For example, when upward and downward movement amounts are input as displacement information of the chair 1000 on which the user sits, the control unit 910 serving as the output control unit performs video processing of affixing upward and downward changes of a motion parallax to a free viewpoint video during viewing at movement amounts proportional to the upward and downward movement amounts per unit time. In addition, the control unit 910 estimates a position of the head of the user on the basis of the upward and downward movement amounts per unit time and performs audio processing of controlling upward and downward changes in a surround sound field (hereinafter referred to as “SSF”) in accordance with a viewpoint position of a video (an imaging position of a camera) toward the position of the head. Note that the control unit 910 may not continuously change the video processing or the audio processing in accordance with the upward and downward movement amounts of the chair 1000 but may perform stepwise output control such that a first output is performed when the movement amount reaches a first value, and a second output different from the first output is performed when the movement amount reaches a second value greater than the first value.

In addition, when the right and left rotational angles are input as displacement information of the chair 1000 on which the user sits, the control unit 910 serving as the output control unit performs video processing of affixing right and left changes of a motion parallax to a free viewpoint video during viewing at angles which are the same as and proportional to the rotational angles per unit time (see FIG. 20). In addition, video processing of moving a cursor of a UI menu to the right or left in tandem with right or left rotation may be performed (see FIG. 37). In addition, the control unit 910 estimates a position of the head of the user on the basis of a right or left rotational angle per unit time and performs audio processing of controlling a right or left change of the SSF in accordance with a viewpoint position of a video (an imaging position of a camera) toward the position of the head. Note that the control unit 910 may not continuously change the video processing or the audio processing in accordance with the right or left rotational angle of the chair 1000, but may perform stepwise output control such that a first output is performed when the rotational angle reaches a first value, and a second output different from the first output is performed when the rotational angle reaches a second value greater than the first value.

In addition, when angles in the front and rear directions are input as displacement information of the chair 1000 on which the user sits, the control unit 910 serving as the output control unit performs video processing of affixing front and rear tilting angle changes of a motion parallax to a free viewpoint video during viewing at angles which are the same as and proportional to the front and rear tilting angles per unit time (see FIG. 21). In addition, video processing of moving a cursor of a UI menu in tandem with front and rear tilting angles may be performed (see FIG. 37). Alternatively, the control unit 910 may perform control such that a first output is performed when a first tilting angle is input, and a second output different from the first output is performed when a second tilting angle greater than the first tilting angle is input. In addition, the control unit 910 estimates a position of the head of the user on the basis of front and rear tilting angles per unit time and performs audio processing of controlling front and rear tilting angle change of the SSF in accordance with a viewpoint position of a video (an imaging position of a camera) toward the position of the head. Note that the control unit 910 may not continuously change the video processing or the audio processing in accordance with the angles in the front and rear directions of the chair 1000, but may perform stepwise output control such that a first output is performed when the angles in the front and rear directions reach a first value, and a second output different from the first output is performed when the angles in the front and rear directions reach a second value greater than the first value.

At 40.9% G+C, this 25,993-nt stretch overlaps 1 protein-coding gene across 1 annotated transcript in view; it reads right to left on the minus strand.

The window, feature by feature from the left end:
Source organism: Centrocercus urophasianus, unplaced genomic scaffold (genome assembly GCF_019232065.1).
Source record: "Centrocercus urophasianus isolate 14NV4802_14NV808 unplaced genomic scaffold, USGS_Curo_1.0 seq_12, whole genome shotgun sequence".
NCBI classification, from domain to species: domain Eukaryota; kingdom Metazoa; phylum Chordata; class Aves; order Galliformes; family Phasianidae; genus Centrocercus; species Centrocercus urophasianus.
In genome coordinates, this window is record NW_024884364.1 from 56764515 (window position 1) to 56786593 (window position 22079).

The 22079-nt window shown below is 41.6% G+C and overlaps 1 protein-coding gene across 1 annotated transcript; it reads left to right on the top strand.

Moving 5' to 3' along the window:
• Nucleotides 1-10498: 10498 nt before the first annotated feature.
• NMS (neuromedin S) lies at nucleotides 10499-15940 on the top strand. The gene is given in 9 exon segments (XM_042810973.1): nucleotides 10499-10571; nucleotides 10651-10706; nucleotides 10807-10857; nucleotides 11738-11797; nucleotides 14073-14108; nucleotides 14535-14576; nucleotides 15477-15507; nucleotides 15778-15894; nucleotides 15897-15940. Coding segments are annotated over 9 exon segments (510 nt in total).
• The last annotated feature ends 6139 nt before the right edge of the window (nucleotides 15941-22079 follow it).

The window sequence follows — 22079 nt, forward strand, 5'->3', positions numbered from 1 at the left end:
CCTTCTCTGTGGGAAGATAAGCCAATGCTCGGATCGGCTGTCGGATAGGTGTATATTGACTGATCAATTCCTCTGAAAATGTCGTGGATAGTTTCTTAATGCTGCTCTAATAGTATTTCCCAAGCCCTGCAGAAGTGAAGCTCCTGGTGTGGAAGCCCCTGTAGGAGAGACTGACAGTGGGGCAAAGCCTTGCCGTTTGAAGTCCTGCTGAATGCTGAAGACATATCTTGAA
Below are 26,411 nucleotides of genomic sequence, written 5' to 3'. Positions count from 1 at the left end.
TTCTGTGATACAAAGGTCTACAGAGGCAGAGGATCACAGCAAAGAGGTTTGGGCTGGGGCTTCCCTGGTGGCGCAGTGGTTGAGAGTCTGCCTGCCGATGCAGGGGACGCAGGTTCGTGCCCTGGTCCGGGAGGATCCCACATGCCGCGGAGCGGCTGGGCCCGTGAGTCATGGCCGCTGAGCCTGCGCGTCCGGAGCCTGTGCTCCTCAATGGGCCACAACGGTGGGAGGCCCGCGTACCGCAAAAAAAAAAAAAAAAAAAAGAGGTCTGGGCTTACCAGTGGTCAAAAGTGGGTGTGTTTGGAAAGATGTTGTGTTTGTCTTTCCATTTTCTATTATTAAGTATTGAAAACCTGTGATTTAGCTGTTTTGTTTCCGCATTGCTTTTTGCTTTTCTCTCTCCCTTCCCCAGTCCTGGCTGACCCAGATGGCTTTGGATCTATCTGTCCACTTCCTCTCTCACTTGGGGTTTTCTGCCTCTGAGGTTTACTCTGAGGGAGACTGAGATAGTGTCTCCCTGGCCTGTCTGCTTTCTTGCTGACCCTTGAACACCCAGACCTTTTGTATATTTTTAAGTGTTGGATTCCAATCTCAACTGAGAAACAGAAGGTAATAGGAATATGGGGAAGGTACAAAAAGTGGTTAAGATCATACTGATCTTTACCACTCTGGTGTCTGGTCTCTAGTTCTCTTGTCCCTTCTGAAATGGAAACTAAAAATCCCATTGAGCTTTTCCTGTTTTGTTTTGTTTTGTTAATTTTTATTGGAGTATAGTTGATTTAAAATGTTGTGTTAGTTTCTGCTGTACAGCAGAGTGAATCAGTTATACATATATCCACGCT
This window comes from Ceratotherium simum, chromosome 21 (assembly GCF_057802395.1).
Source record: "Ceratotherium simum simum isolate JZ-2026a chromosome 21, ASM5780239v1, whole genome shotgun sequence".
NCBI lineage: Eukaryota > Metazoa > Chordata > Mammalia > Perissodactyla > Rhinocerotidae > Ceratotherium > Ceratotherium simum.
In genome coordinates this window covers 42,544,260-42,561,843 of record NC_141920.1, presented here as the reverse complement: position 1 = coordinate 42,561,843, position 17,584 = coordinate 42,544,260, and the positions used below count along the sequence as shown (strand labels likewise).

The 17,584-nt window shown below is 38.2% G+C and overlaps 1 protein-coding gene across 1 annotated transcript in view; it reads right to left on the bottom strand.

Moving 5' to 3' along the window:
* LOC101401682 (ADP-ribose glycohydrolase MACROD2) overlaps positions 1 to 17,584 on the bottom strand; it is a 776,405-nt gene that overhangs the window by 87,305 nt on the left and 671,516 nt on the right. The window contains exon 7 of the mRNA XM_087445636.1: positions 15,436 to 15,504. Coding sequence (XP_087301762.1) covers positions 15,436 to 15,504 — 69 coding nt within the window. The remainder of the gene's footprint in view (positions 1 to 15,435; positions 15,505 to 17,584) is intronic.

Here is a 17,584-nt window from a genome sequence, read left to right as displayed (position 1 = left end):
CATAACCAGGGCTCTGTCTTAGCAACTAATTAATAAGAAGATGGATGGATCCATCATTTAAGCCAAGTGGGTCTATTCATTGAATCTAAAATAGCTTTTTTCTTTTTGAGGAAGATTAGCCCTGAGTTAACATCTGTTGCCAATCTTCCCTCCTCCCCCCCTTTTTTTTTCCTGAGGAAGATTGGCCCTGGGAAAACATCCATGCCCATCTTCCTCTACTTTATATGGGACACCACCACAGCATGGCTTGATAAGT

In addition, when the user leaning against the seatback 1010 raises his or her body using the spring property of the seatback 1010 as displacement information of the chair 1000 on which the user sits, angular acceleration of a tilting angle of return exceeding a predetermined threshold may be set as an ignition condition and the control unit 910 serving as the output control unit may perform video processing of performing selection of a cursor of a UI menu or instantaneous movement (content switching) to a free viewpoint video (or a VR video) at another viewpoint position (see FIG. 37). In addition, the control unit 910 performs audio processing of causing a sound effect of the SSF to be produced in accordance with the angular acceleration of a front or rear tilting angle causing the instantaneous movement (the content switching) of the viewpoint position of the free viewpoint video.